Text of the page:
I agree that they hardly could see the southern cellestial pole. (Albeit of remembering their legendary sea voyages down south it may not be so impossible).
BUT. The question is not in defining the position of the cellestial pole. In defining the cardinal point on the horizon.
During the day it may be defined by the Sun. Exactly southern direction, not northern. However, it is labourous, and not very precise.
At night, on the other hand, it can be done with a good precision by the same method described in Kate's paper, with plumber'd level (pendulum).
I'd say, there might be a certain logic in defining due south first. After all it is the direction of the Sun culmination.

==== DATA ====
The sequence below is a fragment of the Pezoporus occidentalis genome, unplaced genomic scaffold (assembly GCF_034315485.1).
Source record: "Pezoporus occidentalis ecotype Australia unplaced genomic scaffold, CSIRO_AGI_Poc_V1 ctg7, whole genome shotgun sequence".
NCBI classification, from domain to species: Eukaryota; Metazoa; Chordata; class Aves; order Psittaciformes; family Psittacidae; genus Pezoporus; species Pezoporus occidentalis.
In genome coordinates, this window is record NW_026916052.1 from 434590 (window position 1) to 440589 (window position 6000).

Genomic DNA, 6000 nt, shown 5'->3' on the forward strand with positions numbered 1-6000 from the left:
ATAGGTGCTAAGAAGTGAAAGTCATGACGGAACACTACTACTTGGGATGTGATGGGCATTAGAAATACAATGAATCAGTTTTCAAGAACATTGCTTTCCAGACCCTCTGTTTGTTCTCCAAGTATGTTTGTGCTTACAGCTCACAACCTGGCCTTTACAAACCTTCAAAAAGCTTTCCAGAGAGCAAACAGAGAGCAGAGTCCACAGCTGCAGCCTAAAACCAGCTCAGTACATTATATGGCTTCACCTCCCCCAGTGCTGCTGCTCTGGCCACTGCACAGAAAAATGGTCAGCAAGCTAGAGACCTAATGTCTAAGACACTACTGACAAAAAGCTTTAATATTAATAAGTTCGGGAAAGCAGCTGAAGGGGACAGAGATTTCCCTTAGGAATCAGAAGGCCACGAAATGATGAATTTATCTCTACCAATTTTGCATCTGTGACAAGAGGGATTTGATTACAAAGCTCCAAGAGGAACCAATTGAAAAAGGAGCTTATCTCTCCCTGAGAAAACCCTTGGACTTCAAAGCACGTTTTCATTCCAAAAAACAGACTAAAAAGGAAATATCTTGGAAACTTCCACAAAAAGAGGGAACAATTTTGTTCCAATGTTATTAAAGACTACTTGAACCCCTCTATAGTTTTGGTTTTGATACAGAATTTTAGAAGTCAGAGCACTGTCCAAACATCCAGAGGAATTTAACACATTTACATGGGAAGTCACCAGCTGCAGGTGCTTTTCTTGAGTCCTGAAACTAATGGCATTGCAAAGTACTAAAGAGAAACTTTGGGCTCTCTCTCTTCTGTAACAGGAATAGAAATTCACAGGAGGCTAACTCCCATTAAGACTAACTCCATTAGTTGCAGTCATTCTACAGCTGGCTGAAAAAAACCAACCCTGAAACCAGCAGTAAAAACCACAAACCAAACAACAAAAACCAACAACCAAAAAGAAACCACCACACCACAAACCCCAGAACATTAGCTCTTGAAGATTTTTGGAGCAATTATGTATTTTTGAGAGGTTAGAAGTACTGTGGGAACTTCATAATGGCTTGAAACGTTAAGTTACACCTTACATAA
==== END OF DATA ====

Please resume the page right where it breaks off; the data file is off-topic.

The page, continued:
And if we remember the solar irregular movement (time equation) and annual cycle, there might be an interest in defining the due south well before all the pyramid constructions, for any other sacred purposes.
So, if there was a pair of bright stars culminating at the same moment in the southern cellectial hemisphere, they could be used as well. The very same way as the pair Kate has suggested.
And it doesn't really matter that the pole is under the horizon - cardinal point would be defined. That is what they were after.
Thanks for references. This Illig is an eye sore, but by far less then Fomenko, and definitely not that arrogant.
It is rather symptomatic that Russia and Germany happened to be the most susceptible to this crap. Social developments and public sentiments do have much in common for these two. I wonder, if there is anything like that in other countries being in similar circumstances?
24 Ноября 2000 (06:31:34)
125. Wally Orientation and dating of the Great Pyramids (+) 17-Ноя (15:46)